Judith H. Hofenk de Graaff, "The Development of Standard Specification for Permanent Records in the Netherlands." A paper delivered at the ICOM (International Council of Museums) Committee for Conservation in Sydney last September. The author inquired among colleagues in many countries, and found that only Sweden and Finland had well-organized, government-controlled standard specs for printing, writing and copy papers. All Scandinavian countries were expected to standardize a shared set of test methods and specifications for permanent records in 1987. In Italy the government has set mandatory standards for museum board. In West Germany, the Bundesanstalt für Material Prüfung have some specifications for permanent documents and copies. There is a short discussion on aging methods, and the specifications that will probably be adopted in the Netherlands are given, citing mostly TAPPI and ASTM standards and methods. The Working Group on Permanent Records will ask the government for a royal decree that will make them mandatory. The author's address is: Central Research Laboratory for Objects of Art and Science, Gabriêl Metsustraat 8, 1071 EA Amsterdam, The Netherlands.
Chandru J. Shahani and Robert E. McComb. "A Clarification on Specifications for Archival Paper." Tappi Journal 70(9), 128, Sept. 1987. Alkaline sized and coated paper loses fold endurance as a result of aging much faster than tear resistance or tensile strength. Therefore, tear and tensile may be more significant than fold as tests of permanence in coated papers. [From Oct. 1987 Abbey Newsletter]
Hand Papermaking is a semiannual journal that began publication in the spring of 1986. The first issue of Volume 2 was printed on Mohawk Superfine, and contains papers entitled:
Review: Chinese Handmade Paper
Paperworks: The State of the Art
Kim Yeong Yon: A Korean Papermaker
Fine grit Paper
Western Mold Making
For information or subscriptions, write Hand Papermaking, P.O. Box 10571, Minneapolis, M 55458 (612/827-7611).
"On the Origin of Papermaking in the Light of Scientific Research on Recent Archaeological Discoveries," by Dr. Jixing Pan. Friends of the Dard Hunter Paper Museum Newsletter 6(l), June 1987, P. 2-5. A challenge to the Ts'ai Lun myth; may be later published or reviewed in this newsletter. In the meantime, the author can be reached at: Institute for History of Science, Chinese Academy of Sciences, 1 Gong-Yuan West Street, Beijing, Peoples Republic of China. Dr. Pan is a Professor of the History of Science at the Institute for History of Science. The FDHPM Newsletter can be ordered from Doug Stone, Editor, 2920 S. Wentworth Ave., Milwaukee, WI 53207 (414/744-6333). It comes with membership in the Friends organization.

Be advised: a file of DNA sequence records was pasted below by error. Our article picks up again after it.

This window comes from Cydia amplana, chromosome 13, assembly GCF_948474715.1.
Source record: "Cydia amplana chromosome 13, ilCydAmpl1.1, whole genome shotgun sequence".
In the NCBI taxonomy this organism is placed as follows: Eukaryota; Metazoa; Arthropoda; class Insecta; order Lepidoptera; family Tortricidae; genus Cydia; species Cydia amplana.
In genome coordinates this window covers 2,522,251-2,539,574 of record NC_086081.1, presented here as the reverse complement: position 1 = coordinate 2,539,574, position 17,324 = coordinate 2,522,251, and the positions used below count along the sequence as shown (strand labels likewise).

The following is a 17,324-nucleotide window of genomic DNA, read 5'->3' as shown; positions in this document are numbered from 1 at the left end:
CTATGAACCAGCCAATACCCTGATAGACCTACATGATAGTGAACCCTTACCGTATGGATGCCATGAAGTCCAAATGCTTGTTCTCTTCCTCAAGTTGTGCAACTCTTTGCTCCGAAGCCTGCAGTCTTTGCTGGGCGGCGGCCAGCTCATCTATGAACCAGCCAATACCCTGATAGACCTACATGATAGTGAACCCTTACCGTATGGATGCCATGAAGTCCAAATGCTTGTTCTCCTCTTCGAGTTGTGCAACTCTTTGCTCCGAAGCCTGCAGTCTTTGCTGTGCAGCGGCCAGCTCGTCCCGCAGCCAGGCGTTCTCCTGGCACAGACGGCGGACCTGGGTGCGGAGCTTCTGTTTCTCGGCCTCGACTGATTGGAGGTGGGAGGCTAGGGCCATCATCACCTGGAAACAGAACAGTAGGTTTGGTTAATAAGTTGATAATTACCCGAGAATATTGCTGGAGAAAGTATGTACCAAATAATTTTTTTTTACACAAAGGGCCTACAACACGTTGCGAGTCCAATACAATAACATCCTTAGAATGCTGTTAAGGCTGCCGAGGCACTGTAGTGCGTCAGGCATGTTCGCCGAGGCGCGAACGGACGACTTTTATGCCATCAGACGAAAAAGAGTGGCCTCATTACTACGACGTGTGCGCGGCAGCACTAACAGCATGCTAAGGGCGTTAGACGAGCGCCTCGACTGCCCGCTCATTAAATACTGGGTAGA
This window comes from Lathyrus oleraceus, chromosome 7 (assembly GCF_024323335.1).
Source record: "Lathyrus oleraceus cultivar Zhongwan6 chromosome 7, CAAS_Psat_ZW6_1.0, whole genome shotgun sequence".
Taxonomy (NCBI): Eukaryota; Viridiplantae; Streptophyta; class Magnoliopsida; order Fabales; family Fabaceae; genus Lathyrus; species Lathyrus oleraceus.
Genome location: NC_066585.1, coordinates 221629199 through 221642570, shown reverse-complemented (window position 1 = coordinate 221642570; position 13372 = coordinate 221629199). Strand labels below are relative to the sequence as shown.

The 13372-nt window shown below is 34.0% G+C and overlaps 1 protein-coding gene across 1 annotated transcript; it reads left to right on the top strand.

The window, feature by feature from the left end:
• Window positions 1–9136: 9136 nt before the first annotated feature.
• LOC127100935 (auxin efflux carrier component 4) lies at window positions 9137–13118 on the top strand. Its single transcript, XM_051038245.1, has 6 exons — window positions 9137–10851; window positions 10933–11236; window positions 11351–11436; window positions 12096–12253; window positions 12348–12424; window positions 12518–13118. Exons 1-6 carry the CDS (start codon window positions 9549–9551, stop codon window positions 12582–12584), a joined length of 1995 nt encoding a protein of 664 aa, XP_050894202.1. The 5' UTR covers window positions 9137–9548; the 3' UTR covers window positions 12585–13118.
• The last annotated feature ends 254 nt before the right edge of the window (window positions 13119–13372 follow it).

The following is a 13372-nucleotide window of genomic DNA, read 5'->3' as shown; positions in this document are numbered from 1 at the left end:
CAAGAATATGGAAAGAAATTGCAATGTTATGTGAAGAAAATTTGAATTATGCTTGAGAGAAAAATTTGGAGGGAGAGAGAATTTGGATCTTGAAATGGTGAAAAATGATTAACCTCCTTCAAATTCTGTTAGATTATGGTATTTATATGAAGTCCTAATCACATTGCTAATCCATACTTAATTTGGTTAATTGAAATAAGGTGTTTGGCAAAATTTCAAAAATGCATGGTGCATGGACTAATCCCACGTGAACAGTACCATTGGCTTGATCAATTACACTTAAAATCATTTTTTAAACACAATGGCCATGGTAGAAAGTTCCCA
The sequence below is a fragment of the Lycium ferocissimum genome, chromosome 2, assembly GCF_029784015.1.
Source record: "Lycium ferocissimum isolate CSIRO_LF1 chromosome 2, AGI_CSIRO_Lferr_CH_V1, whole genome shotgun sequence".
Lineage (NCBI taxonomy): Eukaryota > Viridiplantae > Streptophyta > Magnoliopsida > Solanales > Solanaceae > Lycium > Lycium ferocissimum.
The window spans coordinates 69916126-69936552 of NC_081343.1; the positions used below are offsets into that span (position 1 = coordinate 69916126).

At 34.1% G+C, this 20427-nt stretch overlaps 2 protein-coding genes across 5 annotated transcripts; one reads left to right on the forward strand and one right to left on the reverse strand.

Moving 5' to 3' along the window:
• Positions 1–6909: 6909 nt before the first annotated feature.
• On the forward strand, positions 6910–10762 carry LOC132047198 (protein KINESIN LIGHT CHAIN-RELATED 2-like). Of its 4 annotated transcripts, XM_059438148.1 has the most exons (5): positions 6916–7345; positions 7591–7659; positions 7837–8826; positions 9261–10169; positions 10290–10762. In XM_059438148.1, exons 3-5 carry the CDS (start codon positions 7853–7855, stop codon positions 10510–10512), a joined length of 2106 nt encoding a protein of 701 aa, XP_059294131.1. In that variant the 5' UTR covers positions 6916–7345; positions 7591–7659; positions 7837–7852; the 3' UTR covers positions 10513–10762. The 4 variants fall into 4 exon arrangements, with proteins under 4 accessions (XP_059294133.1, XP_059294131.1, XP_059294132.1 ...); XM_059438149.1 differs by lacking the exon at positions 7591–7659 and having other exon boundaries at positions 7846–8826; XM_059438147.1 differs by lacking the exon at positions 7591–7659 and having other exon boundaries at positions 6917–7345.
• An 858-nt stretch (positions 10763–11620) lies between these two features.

Oversight Hearing on the Problem of "Brittle Books" in our Nation's Libraries (Hearing before the Subcommittee on Postsecondary Education of the Committee on Education and Labor, House of Representatives, One Hundredth Congress, First Session. Hearing Held in Washington, DC, on March 3, 1987. Serial No. 100-1)
For a free copy, write Subcommittee on Postsecondary Education, House Amex 1, Rm. 617, Washington, DO 20515,
Attn: Ann Hausman. Witnesses included the Librarian of Congress, the president of the New York Public Library, and the Preservation Officer of the Library of Congress, among others. Each summarized the brittle book problem and said what their organization was trying to do about it. Lynne Cheney, head of the National Endowment for the Humanities, described the United States Newspaper Program, under which all U.S. newspapers from the year One are being located and microfilmed before they disappear forever, and mentioned the help they gave to fund the film "Slow Fires," which was released in December 1987 over national television. Carole Huxley, head of the cooperative, state-funded preservation program in New York State, described the New York program and gave a good list of ways in which the national government might help with the overall problem.